Winners: 1994–95 Runners-Up: 1993–94

Club records[edit] Highest Attendance 47,310 vs York City, FA Cup
FA Cup
6th Round, 12 March 1955 Highest Gate Receipts £277,781.25 vs Manchester City, FA Cup
FA Cup
4th Round, 30 January 2011 Record League Victory 11–1 vs Newport County, Division Three South, 15 January 1949 Record Cup Victory 15–0 vs Rotherham Town, FA Cup
FA Cup
1st Round, 24 October 1885 Most League Points (2 for a win) 69, Division Four 1970–71 Most League Points (3 for a win) 99, Division Three 1997–98 Most League Goals 107, Division Four 1959–60 Highest Scorer in One Season Tom Keetley, 39, Division Three South 1930–31 All Time Top Scorer (League) Les Bradd, 125, 1967–78 Fastest Goal 6 seconds, Barrie Jones, 31 March 1962[96] All Time Most Appearances (League) Albert Iremonger, 564, 1904–26 Youngest player (League) Tony Bircumshaw, 16 years and 54 days, 3 April 1961 Most consecutive away league games without defeat 19, 28 February 2012 – 26 December 2012 As of the 2016–17 season, Notts County have played more league games (4894) than any other English side.[97] Managerial statistics[edit]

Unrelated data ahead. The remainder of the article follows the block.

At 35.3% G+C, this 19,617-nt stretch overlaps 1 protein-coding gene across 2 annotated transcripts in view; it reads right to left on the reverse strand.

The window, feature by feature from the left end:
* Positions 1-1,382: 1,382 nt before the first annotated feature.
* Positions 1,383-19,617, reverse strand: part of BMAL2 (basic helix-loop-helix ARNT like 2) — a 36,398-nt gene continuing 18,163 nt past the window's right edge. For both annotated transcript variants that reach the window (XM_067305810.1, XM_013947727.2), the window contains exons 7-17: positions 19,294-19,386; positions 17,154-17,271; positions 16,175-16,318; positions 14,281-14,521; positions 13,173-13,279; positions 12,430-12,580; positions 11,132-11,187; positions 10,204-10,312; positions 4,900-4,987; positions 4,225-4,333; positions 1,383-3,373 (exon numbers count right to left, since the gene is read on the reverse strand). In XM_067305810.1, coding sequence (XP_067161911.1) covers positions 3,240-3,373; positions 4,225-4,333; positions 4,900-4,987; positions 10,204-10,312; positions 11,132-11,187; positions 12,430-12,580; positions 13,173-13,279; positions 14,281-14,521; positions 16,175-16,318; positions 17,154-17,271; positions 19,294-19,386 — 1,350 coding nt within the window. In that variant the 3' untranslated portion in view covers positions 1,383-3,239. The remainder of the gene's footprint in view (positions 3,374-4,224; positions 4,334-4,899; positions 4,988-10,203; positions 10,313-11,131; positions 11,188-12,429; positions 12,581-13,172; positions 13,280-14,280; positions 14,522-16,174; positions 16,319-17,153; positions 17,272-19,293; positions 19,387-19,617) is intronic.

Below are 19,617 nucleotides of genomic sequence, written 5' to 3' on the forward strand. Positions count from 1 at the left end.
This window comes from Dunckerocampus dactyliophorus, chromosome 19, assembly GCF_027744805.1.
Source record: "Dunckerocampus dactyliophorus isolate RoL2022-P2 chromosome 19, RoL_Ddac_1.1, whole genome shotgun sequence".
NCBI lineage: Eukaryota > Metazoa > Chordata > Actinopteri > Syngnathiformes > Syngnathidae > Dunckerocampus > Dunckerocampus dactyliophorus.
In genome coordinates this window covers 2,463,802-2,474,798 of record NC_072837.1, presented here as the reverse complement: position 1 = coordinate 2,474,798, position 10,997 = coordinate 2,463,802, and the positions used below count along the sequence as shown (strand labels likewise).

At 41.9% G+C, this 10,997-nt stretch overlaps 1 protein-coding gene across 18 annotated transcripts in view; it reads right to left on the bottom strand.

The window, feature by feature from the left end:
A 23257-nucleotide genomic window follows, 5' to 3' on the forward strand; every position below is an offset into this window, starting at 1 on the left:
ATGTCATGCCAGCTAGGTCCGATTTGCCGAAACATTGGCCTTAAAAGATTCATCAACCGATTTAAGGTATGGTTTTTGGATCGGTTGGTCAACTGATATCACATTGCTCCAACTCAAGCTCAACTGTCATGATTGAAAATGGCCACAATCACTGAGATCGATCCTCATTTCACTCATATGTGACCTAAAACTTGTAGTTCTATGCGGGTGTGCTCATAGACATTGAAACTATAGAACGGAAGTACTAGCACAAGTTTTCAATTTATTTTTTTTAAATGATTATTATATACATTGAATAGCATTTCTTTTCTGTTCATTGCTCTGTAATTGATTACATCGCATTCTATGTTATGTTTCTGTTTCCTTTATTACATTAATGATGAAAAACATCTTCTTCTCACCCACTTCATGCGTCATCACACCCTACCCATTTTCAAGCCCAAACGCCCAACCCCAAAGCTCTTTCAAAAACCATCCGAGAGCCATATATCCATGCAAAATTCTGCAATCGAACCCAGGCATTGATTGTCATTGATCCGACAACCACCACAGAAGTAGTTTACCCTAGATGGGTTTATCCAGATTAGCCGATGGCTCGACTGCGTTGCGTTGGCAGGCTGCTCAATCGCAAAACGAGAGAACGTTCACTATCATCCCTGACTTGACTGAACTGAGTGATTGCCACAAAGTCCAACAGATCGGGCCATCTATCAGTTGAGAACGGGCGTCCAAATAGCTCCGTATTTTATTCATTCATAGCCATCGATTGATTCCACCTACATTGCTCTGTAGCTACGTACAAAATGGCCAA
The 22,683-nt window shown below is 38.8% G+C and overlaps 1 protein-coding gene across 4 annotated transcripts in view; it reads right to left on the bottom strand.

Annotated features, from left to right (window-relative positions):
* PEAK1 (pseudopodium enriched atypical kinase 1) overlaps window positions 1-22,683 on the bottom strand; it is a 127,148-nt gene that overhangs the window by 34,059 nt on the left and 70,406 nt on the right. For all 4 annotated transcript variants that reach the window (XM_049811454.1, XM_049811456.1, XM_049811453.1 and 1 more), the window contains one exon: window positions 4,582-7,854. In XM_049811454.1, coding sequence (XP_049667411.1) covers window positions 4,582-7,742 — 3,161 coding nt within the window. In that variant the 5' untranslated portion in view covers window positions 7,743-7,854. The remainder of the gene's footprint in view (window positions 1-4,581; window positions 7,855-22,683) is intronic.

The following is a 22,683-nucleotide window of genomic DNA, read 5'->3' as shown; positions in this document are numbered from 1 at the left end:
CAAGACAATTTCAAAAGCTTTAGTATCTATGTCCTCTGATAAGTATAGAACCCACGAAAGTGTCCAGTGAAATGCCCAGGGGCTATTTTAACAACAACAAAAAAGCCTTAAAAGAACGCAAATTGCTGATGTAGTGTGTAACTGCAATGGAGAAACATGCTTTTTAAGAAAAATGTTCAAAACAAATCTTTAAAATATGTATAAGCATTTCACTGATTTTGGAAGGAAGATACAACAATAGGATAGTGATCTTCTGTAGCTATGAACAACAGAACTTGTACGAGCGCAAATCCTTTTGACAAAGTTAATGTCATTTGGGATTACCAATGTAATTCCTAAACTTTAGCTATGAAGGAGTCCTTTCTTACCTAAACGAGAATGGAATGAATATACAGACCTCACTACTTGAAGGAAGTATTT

As of 2 April 2018

Name Nat From To Days in Charge Record

P W D L Win %

by committee[98]

1862 1913 — 5000000000000000000♠0 5000000000000000000♠0 5000000000000000000♠0 5000000000000000000♠0 !—

Albert Fisher (secretary – manager)

1913 1927 — 5000000000000000000♠0 5000000000000000000♠0 5000000000000000000♠0 5000000000000000000♠0 !—

R.C.White (Fisher's absence due to WW1)

1917 1919 — 5000000000000000000♠0 5000000000000000000♠0 5000000000000000000♠0 5000000000000000000♠0 !—